SCIENCE
July 9, 2012 | By Eryn Brown, Los Angeles Times
In a long awaited but hardly unanticipated development, two teams of scientists reported Sunday that a strange bacterium called GFAJ-1, once reported to use arsenic instead of phosphorus in its cellular machinery, requires phosphorus to grow after all - just like every other organism on Earth. The microbe “is still a phosphate-dependent bacterium,” one of the research teams wrote in the journal Science. The two groups' research papers may put to rest a debate that began in December 2010 when a group of scientists, including a NASA-affiliated researcher named Felisa Wolfe-Simon, announced a jaw-dropping discovery that a strange bacterium they had discovered in California's Mono Lake seemed to use arsenic in its cellular machinery instead of phosphorus.
NEWS
April 20, 2012 | By Eryn Brown, Los Angeles Times / for the Booster Shots blog
The U.S. government will support publication of two controversial research papers, officials said Thursday. The studies report details of experiments in which the deadly H5N1 influenza virus was engineered to pass between mammals, officials said Thursday. The decision, released via a statement by Dr. Francis Collins , director of the National Institutes of Health, lands three weeks after a U.S. government advisory board that had initially recommended against publication of the two studies changed its position after further consideration.  Members of the National Science Advisory Board for Biosecurity voted unanimously in favor of publishing a manuscript prepared for the journal Nature by Yoshihiro Kawaoka of the University of Wisconsin, Madison.  On a 12 to 6 vote, the group also approved publication of another paper, by Dutch virologist Ron Fouchier, in the journal Science.
SCIENCE
November 5, 2011 | By Amina Khan, Los Angeles Times
Social psychologist Diederik Stapel made a name for himself by pushing his field into new territory. His research papers appeared to demonstrate that exposure to litter and graffiti makes people more likely to commit small crimes and that being in a messy environment encourages people to buy into racial stereotypes, among other things. But these and other unusual findings are likely to be invalidated. An interim report released last week from an investigative committee at his university in the Netherlands concluded that Stapel blatantly faked data for dozens of papers over several years.
NEWS
November 3, 2011 | By Karen Kaplan, Los Angeles Times/For the Booster Shots blog
Doctors, researchers, therapists and the general public should reconsider their biases against people with autism, according to a psychiatrist/neuroscientist who studies the disorder. You may not think you are biased against autistics, but you probably are, writes Dr. Laurent Mottron of the University of Montreal in Thursday's edition of the journal Nature . After all, he was too - and he's an expert in the field. Like most people, if he found a difference between autistic people and members of the general population, he assumed the gap represented some sort of defect - even when there was no evidence to suggest that it was. Many of his colleagues continue to think this way, Mottron writes: “For instance, researchers performing functional magnetic resonance imaging (fMRI)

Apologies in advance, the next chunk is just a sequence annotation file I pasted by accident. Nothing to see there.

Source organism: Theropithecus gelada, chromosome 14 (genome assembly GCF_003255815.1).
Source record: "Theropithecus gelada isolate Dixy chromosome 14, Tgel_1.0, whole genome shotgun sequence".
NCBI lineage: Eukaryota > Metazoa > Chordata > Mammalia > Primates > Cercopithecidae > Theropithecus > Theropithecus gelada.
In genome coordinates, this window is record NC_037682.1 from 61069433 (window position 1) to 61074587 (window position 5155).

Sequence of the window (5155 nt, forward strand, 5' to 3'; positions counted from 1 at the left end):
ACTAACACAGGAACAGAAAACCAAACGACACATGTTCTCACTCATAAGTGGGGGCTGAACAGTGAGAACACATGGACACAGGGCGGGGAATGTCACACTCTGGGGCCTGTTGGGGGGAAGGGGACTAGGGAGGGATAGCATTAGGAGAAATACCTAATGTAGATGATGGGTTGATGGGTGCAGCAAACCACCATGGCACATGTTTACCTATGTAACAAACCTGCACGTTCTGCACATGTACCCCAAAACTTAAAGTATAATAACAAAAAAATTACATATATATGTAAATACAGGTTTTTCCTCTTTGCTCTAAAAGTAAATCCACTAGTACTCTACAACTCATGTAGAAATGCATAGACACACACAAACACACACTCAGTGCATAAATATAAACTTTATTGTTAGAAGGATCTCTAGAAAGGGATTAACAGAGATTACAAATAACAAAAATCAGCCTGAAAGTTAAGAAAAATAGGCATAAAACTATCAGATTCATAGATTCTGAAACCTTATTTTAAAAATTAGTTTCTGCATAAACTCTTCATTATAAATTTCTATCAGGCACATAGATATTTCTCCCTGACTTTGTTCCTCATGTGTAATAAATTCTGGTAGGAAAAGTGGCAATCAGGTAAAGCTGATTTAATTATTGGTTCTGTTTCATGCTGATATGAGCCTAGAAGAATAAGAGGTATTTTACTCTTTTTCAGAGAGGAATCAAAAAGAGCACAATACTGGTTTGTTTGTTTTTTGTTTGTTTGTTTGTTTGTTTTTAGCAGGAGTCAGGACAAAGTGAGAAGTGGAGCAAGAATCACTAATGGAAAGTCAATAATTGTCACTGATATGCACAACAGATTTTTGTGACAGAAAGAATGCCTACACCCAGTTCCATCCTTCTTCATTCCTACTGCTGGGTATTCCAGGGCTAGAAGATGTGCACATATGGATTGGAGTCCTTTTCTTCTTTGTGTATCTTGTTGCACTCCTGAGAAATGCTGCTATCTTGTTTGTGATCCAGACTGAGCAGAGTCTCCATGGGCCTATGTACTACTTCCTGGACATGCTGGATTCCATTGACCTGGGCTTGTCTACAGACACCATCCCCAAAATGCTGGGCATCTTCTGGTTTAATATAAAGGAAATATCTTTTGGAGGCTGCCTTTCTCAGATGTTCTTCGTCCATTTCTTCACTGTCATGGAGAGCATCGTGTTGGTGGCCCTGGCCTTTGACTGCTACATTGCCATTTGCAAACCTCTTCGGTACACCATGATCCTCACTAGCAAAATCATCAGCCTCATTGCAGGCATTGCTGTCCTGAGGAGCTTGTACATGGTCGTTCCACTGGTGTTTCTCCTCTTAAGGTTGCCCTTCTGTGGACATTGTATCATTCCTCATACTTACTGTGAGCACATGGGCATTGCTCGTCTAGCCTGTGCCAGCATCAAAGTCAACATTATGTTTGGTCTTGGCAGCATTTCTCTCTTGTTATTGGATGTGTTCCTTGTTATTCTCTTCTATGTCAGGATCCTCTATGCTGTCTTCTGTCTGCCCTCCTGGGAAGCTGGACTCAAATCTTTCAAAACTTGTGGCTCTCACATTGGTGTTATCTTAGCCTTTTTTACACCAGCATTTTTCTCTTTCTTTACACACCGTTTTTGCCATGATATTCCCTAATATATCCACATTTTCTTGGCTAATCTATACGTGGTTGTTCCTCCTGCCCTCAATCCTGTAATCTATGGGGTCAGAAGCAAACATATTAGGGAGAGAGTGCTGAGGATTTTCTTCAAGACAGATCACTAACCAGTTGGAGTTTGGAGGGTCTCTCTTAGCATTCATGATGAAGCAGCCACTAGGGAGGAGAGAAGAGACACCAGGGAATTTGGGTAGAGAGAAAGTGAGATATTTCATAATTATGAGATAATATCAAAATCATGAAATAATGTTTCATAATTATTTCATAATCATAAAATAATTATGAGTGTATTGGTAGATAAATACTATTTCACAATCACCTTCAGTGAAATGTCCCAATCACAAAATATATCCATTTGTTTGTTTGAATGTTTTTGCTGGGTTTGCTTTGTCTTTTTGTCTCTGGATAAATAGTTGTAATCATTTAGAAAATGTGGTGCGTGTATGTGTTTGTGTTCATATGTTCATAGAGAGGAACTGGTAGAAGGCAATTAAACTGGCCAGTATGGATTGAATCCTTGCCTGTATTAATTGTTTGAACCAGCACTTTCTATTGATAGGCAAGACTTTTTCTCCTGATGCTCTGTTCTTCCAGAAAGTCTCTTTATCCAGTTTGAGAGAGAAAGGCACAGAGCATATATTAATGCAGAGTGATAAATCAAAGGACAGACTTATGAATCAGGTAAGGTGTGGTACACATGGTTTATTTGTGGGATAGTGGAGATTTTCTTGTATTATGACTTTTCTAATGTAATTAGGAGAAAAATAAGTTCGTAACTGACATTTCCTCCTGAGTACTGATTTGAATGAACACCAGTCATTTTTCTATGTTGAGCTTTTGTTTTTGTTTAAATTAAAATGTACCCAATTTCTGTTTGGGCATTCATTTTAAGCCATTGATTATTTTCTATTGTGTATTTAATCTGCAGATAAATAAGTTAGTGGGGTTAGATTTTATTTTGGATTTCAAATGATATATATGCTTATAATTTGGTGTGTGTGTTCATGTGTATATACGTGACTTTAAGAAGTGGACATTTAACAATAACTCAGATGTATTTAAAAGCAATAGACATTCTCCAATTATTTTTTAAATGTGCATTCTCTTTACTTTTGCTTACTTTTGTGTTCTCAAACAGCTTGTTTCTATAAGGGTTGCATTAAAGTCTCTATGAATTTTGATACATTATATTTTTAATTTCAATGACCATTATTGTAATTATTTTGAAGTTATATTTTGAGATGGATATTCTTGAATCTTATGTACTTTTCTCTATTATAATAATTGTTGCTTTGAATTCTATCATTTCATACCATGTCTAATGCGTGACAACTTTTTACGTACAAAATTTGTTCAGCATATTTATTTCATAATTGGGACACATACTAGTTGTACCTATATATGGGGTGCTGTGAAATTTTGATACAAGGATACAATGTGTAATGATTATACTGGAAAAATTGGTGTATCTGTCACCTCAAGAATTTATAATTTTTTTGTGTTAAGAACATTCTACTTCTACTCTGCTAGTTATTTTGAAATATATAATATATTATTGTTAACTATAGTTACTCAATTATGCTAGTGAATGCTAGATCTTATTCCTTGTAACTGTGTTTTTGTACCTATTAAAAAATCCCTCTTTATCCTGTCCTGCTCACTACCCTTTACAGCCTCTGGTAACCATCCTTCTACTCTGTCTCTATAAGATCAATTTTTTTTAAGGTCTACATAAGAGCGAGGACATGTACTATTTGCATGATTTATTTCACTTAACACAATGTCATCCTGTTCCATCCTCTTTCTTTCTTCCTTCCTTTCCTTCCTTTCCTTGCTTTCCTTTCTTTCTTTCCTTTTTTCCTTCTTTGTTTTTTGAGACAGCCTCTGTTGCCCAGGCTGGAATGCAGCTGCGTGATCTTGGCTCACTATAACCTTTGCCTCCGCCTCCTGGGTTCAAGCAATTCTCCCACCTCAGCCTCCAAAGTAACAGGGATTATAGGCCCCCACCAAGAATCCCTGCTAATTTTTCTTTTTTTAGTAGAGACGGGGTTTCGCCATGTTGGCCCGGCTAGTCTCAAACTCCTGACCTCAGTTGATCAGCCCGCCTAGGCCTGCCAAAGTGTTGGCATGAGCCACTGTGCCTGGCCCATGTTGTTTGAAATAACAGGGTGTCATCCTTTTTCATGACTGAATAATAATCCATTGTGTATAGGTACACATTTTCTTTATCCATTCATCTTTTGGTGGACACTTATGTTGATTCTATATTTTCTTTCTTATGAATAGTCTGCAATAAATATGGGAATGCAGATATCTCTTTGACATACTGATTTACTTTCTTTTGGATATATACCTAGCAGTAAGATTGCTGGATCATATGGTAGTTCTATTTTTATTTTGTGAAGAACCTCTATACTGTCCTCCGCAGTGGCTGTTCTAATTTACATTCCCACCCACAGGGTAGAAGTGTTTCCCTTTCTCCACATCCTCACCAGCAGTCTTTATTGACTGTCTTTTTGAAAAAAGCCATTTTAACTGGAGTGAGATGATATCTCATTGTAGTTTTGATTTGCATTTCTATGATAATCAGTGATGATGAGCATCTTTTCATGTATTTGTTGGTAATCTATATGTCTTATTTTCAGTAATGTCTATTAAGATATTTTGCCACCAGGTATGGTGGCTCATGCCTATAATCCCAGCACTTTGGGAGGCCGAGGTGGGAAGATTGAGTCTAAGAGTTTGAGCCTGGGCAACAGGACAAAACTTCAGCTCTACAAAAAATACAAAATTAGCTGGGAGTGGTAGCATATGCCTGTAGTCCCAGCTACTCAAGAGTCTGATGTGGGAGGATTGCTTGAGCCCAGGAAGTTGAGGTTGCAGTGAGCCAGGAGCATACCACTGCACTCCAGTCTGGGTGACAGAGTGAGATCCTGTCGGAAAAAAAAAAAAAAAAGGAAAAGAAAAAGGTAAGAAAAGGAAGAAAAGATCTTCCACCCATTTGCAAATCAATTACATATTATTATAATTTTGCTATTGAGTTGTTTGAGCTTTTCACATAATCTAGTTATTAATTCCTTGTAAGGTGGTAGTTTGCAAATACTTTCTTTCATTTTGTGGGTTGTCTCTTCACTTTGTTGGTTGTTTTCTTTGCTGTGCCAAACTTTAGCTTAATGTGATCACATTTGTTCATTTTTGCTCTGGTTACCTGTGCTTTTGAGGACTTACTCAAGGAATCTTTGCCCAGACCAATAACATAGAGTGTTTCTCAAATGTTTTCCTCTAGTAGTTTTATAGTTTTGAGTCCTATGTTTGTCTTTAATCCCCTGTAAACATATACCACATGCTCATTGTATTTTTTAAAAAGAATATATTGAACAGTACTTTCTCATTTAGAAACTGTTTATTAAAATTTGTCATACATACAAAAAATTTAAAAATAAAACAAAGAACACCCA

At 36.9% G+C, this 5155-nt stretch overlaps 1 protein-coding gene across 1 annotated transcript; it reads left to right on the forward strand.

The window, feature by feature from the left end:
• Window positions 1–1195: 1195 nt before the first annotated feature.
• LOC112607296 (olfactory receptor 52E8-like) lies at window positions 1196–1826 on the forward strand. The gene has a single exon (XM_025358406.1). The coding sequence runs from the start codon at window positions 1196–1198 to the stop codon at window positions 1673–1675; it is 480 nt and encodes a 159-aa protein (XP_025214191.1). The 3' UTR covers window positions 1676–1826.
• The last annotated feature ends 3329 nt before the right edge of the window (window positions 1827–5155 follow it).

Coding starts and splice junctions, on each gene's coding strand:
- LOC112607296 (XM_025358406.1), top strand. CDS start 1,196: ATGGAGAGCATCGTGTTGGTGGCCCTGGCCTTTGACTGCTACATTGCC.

CALIFORNIA | LOCAL
April 2, 2009 | Bettina Boxall
As California warms in coming decades, farmers will have less water, the state could lose more than a million acres of cropland and forest fire rates will soar, according to a broad-ranging state report released Wednesday. The document, which officials called the "the ultimate picture to date" of global warming's likely effect on California, consists of 37 research papers that examine an array of issues including water supply, air pollution and property losses.
BUSINESS
November 3, 1999 | MARLA DICKERSON and LEE ROMNEY, TIMES STAFF WRITERS
Micro-lending programs reach a "tiny" number of the low-income entrepreneurs they target and are burdened by operational inefficiencies, a three-year USC research project has found. A report on the findings, titled "Microcredit Programs in the U.S.: The Challenges of Outreach and Sustainability," will be presented at a public policy conference in Washington on Friday and published in this month's issue of the Harvard Business Review.
OPINION
September 27, 2013
Re "U.S., Iran talk of diplomacy, differences," Sept. 25 President Obama has seldom failed to disappoint. He appeared to recognize, a couple of years ago, that an Israeli-Palestinian peace agreement would have to be based on the pre-1967 borders - a plan that made sense to everybody except the Israelis, so he stopped pushing it. At the U.N. on Tuesday, Obama "conceded," as The Times puts it, that "Iranians long have complained of U.S. interference...
CALIFORNIA | LOCAL
June 9, 1987 | JANNY SCOTT, Times Staff Writer
California medical authorities have filed charges of dishonesty and misrepresentation against Dr. Robert Slutsky, the former UC San Diego heart researcher involved in what officials have said was one of the more extensive academic fraud cases in recent history. The state Board of Medical Quality Assurance announced Monday that it had made the allegations against Slutsky in an accusation--a set of charges to be heard later this year by an administrative law judge.
BUSINESS
February 16, 1999 | LIZ PULLIAM, TIMES STAFF WRITER
How much money can you take out of your retirement funds each year and not risk running out of money? Financial planners and academics have debated this subject for years, but real-world data have been scarce. The experts typically used average returns for various investments--stocks, bonds and cash--to argue their points.
CALIFORNIA | LOCAL
September 25, 1997 | NICK ANDERSON, TIMES STAFF WRITER
Students who are not proficient in English make "substantially more rapid progress" toward fluency if they are taught in their native language or if they receive special assistance in English, according to a study of the public schools here made public Wednesday. A much-anticipated study of language programs in Santa Ana Unified School District also found that, on average, achievement of full English fluency can take five to eight years--far longer than most studies have assumed.